'Plumpy' type products are covered by an IRD/ Nutriset patent.
Nutriset have shown themselves to be both willing and able to enforce this patent. This suggests that Nutriset is seeking to maintain a monopoly position with regard to any and all similar products. It is generally accepted that what is good for a monopolist is bad for consumers and the consumers in this case are children in extreme need.
The economic rationale for seeking and maintaining a monopoly position is to maximise profits through the maintenance of high prices enabled by the suppression of competing products. It is fair, however, to consider whether another rationale may be informing Nutriset's actions with regard to patent enforcement. The obvious consideration is the desire to ensure the quality of RUTF. This is clearly an important issue but it should be considered whether monopoly is the only way of ensuring this. Certification of quality of generic RUTF products by an independent standards body is an alternative that merits consideration.
Quantity, as opposed, to quality is also an important issue. Monopoly of large-scale production of RUTF entails risk with regard to continuation of supply. It is not clear that Nutriset's model of maintaining a monopoly of large-scale production at one location, principally for use in emergency contexts, whilst allowing smallscale local production in developmental contexts is one that can provide continuation of supply or supply sufficient quantities to meet need in large-scale emergencies.
These concerns are not new. They have been raised in international meetings at which ENN / Field Exchange workers have either been present or have been responsible for recording and publishing proceedings. It has to be a matter of concern to readers that ENN / Field Exchange did not take the opportunity to report these concerns when they were raised and did not specifically address these issues when visiting and interviewing Nutriset's management. Instead we were treated to a "puff piece" on a company that, as far as RUTF is concerned, has little claim to being "an ideal model for potential public and private sector partnerships".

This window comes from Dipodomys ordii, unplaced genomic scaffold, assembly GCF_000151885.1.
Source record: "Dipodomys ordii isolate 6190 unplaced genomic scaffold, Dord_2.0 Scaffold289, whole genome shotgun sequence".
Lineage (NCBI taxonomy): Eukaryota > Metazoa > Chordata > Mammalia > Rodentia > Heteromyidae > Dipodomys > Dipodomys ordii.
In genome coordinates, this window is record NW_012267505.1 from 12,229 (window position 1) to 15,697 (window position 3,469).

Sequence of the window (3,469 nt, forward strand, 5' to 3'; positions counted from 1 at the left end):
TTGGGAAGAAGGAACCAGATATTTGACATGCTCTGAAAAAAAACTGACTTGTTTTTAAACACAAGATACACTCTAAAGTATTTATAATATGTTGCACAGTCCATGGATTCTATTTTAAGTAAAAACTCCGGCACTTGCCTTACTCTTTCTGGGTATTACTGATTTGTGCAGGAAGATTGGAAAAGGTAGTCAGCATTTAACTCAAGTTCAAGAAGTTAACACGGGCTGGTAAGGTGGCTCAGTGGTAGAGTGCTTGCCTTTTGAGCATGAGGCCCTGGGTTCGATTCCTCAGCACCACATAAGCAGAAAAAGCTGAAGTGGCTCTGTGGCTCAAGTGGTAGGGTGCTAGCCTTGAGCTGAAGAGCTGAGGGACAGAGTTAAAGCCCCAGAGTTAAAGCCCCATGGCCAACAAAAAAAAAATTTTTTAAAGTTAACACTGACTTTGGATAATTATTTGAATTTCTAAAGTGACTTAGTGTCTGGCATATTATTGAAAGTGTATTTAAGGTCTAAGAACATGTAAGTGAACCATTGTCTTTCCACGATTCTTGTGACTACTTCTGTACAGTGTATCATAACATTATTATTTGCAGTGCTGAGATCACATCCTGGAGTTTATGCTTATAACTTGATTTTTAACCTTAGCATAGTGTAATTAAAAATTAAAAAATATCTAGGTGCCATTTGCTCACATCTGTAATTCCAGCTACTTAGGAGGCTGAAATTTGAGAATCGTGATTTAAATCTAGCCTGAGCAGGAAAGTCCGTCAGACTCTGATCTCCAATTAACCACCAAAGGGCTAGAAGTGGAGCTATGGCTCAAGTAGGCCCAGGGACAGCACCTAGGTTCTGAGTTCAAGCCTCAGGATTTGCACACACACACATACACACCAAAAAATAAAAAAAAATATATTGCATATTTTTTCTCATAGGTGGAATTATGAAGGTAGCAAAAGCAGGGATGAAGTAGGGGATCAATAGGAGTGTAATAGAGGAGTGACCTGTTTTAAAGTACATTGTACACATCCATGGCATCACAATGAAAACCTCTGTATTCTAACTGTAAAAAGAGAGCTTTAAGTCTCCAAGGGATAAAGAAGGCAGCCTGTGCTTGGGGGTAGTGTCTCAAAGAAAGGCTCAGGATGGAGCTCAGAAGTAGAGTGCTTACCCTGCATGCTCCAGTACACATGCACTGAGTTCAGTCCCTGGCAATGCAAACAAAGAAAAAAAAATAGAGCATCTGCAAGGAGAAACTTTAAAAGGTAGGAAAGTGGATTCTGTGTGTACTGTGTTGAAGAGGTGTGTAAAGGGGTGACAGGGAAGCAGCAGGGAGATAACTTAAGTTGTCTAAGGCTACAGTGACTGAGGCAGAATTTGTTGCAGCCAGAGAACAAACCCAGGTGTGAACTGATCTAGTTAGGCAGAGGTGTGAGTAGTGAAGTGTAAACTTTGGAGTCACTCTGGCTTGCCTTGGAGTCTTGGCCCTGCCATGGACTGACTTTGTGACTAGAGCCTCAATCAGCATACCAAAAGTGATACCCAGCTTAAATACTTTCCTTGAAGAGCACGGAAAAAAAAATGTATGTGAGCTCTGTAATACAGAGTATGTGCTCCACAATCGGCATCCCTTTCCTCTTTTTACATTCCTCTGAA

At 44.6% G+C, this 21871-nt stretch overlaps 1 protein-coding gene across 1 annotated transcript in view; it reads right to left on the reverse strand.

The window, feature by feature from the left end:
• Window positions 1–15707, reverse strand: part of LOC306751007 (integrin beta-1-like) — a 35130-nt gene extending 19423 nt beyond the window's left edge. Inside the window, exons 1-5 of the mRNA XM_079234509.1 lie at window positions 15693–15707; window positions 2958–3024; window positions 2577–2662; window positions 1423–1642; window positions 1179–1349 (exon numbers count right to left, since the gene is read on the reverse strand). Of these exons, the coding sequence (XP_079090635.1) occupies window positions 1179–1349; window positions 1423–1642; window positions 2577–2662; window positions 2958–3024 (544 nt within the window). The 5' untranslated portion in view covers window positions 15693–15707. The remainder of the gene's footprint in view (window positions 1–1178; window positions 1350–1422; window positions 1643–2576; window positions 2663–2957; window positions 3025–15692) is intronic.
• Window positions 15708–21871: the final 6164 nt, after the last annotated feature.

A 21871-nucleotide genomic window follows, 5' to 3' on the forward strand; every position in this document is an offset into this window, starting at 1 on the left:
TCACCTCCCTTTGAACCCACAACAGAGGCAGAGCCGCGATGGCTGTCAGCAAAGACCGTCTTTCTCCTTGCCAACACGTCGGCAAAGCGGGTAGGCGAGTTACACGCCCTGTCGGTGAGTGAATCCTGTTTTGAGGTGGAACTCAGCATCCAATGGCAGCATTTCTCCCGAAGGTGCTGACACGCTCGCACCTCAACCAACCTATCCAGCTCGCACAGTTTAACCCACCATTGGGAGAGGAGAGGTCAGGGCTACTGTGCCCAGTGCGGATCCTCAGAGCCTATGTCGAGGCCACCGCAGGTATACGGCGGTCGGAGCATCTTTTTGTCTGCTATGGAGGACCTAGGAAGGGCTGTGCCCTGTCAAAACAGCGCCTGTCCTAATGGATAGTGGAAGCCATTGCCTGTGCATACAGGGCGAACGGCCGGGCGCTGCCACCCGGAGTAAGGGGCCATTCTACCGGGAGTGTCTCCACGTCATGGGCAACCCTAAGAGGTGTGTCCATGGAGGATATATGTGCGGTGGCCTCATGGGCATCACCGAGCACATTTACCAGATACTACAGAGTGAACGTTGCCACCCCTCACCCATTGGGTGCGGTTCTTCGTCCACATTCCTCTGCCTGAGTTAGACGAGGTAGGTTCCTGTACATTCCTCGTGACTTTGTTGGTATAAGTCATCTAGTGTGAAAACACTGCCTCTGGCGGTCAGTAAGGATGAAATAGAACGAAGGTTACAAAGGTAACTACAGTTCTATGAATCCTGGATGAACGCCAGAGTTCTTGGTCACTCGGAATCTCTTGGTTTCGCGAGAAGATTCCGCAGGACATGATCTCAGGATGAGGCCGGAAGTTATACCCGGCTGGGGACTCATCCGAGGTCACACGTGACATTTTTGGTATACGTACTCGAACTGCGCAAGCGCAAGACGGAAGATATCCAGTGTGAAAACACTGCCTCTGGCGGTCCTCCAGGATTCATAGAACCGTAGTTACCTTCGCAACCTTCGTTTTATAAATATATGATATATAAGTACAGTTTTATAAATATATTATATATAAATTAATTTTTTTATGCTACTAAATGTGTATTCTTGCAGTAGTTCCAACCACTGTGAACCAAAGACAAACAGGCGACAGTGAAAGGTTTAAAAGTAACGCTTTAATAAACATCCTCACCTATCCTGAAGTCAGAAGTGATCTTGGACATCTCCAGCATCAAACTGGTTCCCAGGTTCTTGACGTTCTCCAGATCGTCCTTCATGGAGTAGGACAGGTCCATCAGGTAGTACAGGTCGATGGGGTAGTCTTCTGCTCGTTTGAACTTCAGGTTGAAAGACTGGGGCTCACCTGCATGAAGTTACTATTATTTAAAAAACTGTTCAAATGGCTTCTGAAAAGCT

It is a matter of record that ENN / Field Exchange has accepted funding from Nutriset. I think we can assume that ENN / Field Exchange staff have also received hospitality paid for from Nutriset's marketing budget. Lunga'ho, Lhotska, and Norton suggest that this may have influenced the way Nutriset and their products are depicted in Field Exchange. To purchase such influence is the usual purpose of corporate funding and hospitality. Whether Nutriset sought and whether they succeeded to purchasing influence is something that we, as readers, will probably never know. What is clear, however, is that accepting money from a private sector company and then failing to report on a major issue regarding the conduct of that company creates the perception of a conflict of interest.